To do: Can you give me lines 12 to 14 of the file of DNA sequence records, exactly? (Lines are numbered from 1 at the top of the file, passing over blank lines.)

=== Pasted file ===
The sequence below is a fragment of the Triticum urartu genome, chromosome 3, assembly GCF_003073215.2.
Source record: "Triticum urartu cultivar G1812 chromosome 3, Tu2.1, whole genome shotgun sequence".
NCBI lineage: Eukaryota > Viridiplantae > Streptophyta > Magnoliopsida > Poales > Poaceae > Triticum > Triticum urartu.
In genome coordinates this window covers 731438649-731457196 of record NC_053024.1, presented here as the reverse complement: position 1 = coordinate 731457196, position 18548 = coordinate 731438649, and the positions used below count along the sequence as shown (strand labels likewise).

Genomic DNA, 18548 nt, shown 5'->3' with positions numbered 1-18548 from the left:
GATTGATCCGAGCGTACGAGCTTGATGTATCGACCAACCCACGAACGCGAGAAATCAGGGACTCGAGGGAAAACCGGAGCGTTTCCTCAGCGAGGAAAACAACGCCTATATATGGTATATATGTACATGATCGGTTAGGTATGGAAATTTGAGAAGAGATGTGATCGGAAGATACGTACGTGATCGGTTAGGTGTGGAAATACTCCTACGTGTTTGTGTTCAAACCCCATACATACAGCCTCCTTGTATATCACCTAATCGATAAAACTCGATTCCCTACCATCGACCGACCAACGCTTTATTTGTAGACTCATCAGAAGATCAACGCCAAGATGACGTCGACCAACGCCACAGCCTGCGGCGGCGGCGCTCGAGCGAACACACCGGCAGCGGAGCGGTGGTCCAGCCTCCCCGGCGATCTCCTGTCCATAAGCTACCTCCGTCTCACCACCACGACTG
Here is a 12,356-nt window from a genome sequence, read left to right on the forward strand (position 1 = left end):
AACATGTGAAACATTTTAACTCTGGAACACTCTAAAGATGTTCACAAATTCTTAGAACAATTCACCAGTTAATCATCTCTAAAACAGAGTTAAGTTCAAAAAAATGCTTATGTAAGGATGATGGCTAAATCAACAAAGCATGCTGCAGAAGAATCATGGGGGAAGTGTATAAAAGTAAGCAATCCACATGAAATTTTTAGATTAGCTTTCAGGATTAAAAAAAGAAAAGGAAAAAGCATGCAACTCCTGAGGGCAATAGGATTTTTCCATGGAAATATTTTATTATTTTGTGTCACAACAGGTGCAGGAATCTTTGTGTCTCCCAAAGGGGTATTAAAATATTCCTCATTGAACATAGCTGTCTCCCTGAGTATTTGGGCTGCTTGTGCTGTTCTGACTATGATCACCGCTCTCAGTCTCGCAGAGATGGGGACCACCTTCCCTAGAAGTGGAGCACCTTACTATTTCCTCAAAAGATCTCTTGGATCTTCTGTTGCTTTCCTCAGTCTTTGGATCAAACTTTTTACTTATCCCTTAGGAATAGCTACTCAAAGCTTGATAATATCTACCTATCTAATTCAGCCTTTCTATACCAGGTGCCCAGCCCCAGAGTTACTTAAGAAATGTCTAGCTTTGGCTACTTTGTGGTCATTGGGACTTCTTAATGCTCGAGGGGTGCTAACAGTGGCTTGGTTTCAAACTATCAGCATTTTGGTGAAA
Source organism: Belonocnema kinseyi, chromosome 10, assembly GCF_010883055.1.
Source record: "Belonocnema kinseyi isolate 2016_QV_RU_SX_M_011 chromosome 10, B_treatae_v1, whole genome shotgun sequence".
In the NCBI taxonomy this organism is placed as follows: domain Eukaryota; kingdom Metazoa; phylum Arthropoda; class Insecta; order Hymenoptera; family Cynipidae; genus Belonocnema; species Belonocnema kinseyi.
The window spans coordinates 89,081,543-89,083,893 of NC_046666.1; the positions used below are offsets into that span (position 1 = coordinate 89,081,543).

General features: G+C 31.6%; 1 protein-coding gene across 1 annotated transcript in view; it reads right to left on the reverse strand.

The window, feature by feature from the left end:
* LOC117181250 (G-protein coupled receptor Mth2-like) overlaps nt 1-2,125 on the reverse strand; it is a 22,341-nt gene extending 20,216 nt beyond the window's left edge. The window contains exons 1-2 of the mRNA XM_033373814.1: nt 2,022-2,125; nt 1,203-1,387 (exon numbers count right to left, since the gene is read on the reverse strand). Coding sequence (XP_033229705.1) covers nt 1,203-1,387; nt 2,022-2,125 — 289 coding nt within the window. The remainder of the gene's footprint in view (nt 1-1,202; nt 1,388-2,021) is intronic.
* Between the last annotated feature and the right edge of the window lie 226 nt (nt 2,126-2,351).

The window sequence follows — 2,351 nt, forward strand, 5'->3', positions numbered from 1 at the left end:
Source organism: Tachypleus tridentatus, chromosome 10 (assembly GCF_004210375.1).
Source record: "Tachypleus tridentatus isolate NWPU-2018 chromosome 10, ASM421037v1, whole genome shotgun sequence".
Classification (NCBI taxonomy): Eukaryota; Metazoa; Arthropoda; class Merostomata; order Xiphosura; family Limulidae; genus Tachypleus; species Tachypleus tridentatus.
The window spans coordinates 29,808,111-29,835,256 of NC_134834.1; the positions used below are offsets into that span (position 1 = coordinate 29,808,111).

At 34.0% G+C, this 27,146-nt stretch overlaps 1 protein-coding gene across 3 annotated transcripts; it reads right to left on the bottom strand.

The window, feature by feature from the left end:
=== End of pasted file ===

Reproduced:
The window spans coordinates 89,081,543-89,083,893 of NC_046666.1; the positions used below are offsets into that span (position 1 = coordinate 89,081,543).

General features: G+C 31.6%; 1 protein-coding gene across 1 annotated transcript in view; it reads right to left on the reverse strand.

The window, feature by feature from the left end: